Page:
I genuinely do sympathise with anyone who started investing in stock markets for the first time in January 2016. It's not been an easy environment - but let’s get one thing straight it’s not exactly been bad. If you've invested through 2000 and/or 2008 you'll know what bad really is and it’s much, much worse than it is now. The year to date return for the FTSE 100 is a 4.4% fall, which is pretty much on par with last year’s lame showing and perfectly in the range of normal for stock markets. From comments on the Stockopedia.com website it’s been clear that many investors are nursing losses worse than this and with all the recent uncertainty over Brexit they are wondering what to do. What’s going to happen next? Well I’ve learnt the futility of forecasting so can proudly say I have absolutely no idea, but I do know what’s happened in the past and while history never repeats, it often rhymes. So let’s read the rhyme.
FTSE 100 return history
In my database I’ve got FTSE 100 price histories back to 1984. That’s a period that covers 2 massive bear markets and one of the longest bull markets in history. It’s not long enough for a complete analysis, but it’s probably a pretty good proxy for what happens in the stock market in general. I don’t like the FTSE 100 as an index at all, but it’s the UK bellwether and widely followed so it’s a good enough place to start.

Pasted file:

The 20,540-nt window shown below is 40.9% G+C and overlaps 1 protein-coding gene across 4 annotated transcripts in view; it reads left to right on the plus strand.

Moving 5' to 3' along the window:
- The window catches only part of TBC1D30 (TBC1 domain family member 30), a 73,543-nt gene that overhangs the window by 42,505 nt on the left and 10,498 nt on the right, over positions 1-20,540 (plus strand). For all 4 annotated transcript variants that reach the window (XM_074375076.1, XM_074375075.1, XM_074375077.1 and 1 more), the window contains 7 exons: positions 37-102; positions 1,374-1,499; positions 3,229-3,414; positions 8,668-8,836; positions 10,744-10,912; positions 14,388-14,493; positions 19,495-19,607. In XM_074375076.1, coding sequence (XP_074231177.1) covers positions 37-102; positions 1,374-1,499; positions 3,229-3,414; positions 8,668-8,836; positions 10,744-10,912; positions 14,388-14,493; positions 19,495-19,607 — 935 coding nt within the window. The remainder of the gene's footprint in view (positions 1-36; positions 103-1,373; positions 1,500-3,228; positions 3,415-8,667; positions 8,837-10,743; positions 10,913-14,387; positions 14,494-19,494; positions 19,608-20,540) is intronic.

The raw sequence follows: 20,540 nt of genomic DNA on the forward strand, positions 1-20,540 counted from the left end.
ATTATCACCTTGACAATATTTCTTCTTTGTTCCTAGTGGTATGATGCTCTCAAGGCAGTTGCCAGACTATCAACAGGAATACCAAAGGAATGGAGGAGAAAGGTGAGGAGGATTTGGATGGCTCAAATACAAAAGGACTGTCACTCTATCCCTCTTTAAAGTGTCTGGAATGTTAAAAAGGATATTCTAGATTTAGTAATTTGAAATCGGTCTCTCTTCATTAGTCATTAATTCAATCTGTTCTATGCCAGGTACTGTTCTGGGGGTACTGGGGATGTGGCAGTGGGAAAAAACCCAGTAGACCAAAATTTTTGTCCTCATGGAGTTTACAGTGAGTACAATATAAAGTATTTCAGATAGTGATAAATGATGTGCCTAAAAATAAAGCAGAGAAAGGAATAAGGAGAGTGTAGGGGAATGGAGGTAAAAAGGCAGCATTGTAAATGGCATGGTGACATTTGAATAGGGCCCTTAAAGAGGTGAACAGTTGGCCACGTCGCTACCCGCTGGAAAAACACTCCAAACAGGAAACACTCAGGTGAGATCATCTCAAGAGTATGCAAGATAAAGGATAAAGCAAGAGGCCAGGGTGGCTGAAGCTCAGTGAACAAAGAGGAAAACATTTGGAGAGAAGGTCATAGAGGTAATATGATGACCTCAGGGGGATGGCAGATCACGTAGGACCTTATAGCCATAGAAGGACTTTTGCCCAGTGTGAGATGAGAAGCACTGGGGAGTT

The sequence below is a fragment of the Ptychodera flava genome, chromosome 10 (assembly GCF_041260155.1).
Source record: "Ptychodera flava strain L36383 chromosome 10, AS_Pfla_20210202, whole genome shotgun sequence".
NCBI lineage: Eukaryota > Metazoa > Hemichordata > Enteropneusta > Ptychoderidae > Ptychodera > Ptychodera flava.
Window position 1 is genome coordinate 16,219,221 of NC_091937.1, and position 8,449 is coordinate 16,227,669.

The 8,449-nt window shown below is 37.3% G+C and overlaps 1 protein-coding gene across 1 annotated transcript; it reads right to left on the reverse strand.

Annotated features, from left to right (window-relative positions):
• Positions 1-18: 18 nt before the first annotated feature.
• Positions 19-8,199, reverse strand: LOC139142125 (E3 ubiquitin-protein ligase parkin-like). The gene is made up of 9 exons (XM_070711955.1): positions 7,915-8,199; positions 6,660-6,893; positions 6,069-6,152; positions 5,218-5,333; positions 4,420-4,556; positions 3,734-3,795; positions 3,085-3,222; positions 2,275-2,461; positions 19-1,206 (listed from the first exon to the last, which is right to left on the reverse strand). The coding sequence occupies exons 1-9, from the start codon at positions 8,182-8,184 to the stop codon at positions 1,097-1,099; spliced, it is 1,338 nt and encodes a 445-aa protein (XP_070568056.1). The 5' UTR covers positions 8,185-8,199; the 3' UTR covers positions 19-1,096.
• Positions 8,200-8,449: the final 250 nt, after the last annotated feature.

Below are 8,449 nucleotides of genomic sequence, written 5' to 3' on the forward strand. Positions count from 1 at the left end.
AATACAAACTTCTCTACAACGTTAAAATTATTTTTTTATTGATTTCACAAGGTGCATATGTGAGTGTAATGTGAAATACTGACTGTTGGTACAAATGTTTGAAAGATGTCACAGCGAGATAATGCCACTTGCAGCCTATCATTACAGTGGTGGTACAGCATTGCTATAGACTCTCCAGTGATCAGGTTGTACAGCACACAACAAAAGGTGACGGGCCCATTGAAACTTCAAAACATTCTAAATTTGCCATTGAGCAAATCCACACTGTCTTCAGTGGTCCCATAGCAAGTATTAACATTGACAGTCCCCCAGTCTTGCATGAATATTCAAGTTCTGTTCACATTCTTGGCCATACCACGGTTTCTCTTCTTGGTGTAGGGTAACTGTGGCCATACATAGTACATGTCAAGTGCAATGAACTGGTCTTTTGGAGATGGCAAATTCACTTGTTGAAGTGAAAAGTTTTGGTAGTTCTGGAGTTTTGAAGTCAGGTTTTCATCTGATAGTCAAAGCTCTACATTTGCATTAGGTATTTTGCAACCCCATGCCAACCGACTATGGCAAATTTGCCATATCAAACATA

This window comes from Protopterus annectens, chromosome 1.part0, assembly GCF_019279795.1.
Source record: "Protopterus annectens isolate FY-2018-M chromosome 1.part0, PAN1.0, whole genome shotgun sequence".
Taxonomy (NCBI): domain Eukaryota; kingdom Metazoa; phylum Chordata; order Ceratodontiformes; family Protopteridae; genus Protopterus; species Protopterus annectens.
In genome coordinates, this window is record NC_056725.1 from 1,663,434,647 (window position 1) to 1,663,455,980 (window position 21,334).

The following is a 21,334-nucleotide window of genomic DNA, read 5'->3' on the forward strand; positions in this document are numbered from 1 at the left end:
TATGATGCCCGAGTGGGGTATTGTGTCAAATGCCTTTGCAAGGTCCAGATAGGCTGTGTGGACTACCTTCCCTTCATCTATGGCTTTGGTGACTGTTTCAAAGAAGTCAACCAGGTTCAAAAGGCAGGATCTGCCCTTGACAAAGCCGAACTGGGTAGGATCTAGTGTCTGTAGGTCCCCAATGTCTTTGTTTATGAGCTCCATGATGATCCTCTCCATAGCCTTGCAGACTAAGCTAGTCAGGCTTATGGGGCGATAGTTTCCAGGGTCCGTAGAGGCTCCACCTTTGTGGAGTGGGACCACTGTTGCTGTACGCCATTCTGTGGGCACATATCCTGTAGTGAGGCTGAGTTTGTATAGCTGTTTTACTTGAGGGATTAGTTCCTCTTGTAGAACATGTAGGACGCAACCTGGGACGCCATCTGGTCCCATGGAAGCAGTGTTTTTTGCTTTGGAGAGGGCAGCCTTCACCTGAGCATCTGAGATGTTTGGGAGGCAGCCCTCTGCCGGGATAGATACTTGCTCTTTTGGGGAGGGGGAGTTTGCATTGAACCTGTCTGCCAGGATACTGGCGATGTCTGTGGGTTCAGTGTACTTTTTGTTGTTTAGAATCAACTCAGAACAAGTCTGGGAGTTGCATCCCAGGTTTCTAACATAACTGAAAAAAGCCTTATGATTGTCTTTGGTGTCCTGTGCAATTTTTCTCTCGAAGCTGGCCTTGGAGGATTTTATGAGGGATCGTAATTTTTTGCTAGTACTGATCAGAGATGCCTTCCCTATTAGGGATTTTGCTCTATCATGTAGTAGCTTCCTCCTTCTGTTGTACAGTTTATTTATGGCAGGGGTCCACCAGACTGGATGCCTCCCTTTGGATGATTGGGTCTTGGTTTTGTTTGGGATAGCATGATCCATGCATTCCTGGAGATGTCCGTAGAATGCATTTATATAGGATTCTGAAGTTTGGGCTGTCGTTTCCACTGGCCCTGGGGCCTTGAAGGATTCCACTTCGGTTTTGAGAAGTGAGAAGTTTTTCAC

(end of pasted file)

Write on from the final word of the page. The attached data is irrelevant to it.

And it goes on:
The image below shows the annual percentage return each calendar year since the end of 1984. As you can see it’s a picture that shows lots of positive years interspersed with some vicious setbacks.
The FTSE has returned an average annual return (excluding dividends) of 6.7% per year in this period and the standard deviation from the average is 15% annually. So in a typical year the FTSE has returned anything between a loss of 8% and a gain of 22%.
In this 33 year period there have been 23 up years and 10 down years. The average investor in FTSE stocks will have seen a gain year on year around two thirds of the time. Below is a histogram of the returns which helps us visualise the distribution. The height of each column in the histogram is the number of years that have…